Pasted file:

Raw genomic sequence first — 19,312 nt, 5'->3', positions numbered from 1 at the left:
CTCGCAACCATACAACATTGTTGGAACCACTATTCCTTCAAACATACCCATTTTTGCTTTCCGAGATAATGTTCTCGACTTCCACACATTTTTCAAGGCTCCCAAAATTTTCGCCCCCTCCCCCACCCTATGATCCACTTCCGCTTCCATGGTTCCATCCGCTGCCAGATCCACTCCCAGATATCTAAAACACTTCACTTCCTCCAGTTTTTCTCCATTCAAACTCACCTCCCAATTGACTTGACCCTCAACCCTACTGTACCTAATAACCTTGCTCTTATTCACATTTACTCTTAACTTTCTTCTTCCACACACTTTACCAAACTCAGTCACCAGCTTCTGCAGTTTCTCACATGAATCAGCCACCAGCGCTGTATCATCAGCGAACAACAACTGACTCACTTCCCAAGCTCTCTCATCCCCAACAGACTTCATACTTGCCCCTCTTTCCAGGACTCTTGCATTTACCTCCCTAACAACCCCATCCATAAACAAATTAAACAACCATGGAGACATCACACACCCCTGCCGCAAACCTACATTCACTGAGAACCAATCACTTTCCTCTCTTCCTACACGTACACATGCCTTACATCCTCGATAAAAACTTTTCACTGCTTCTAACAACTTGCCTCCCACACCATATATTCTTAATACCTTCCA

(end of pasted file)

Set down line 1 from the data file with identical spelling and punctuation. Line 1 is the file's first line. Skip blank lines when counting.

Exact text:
Raw genomic sequence first — 19,312 nt, 5'->3', positions numbered from 1 at the left: